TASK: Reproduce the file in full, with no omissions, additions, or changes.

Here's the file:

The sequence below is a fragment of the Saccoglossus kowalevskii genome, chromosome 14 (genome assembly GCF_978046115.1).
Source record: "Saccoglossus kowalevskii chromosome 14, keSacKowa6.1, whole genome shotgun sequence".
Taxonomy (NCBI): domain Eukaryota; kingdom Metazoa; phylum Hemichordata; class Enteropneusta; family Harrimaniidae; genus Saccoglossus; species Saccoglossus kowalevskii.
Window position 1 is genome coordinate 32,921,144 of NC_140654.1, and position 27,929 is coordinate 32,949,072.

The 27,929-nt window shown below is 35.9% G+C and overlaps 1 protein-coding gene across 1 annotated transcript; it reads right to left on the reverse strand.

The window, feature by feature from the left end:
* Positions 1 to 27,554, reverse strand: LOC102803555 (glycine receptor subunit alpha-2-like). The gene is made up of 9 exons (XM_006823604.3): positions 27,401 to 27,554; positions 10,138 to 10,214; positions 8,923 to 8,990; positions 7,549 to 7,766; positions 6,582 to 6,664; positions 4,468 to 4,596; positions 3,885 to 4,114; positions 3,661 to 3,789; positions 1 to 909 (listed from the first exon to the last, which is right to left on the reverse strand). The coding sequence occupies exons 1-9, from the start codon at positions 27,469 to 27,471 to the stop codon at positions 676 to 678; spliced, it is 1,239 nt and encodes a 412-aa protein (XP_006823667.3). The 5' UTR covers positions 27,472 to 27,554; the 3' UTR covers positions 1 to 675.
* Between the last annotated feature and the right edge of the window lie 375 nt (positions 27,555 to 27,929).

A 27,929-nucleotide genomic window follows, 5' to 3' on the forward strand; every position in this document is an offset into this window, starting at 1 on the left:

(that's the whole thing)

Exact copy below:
The sequence below is a fragment of the Saccoglossus kowalevskii genome, chromosome 14 (genome assembly GCF_978046115.1).
Source record: "Saccoglossus kowalevskii chromosome 14, keSacKowa6.1, whole genome shotgun sequence".
Taxonomy (NCBI): domain Eukaryota; kingdom Metazoa; phylum Hemichordata; class Enteropneusta; family Harrimaniidae; genus Saccoglossus; species Saccoglossus kowalevskii.
Window position 1 is genome coordinate 32,921,144 of NC_140654.1, and position 27,929 is coordinate 32,949,072.

The 27,929-nt window shown below is 35.9% G+C and overlaps 1 protein-coding gene across 1 annotated transcript; it reads right to left on the reverse strand.

The window, feature by feature from the left end:
* Positions 1 to 27,554, reverse strand: LOC102803555 (glycine receptor subunit alpha-2-like). The gene is made up of 9 exons (XM_006823604.3): positions 27,401 to 27,554; positions 10,138 to 10,214; positions 8,923 to 8,990; positions 7,549 to 7,766; positions 6,582 to 6,664; positions 4,468 to 4,596; positions 3,885 to 4,114; positions 3,661 to 3,789; positions 1 to 909 (listed from the first exon to the last, which is right to left on the reverse strand). The coding sequence occupies exons 1-9, from the start codon at positions 27,469 to 27,471 to the stop codon at positions 676 to 678; spliced, it is 1,239 nt and encodes a 412-aa protein (XP_006823667.3). The 5' UTR covers positions 27,472 to 27,554; the 3' UTR covers positions 1 to 675.
* Between the last annotated feature and the right edge of the window lie 375 nt (positions 27,555 to 27,929).

A 27,929-nucleotide genomic window follows, 5' to 3' on the forward strand; every position in this document is an offset into this window, starting at 1 on the left: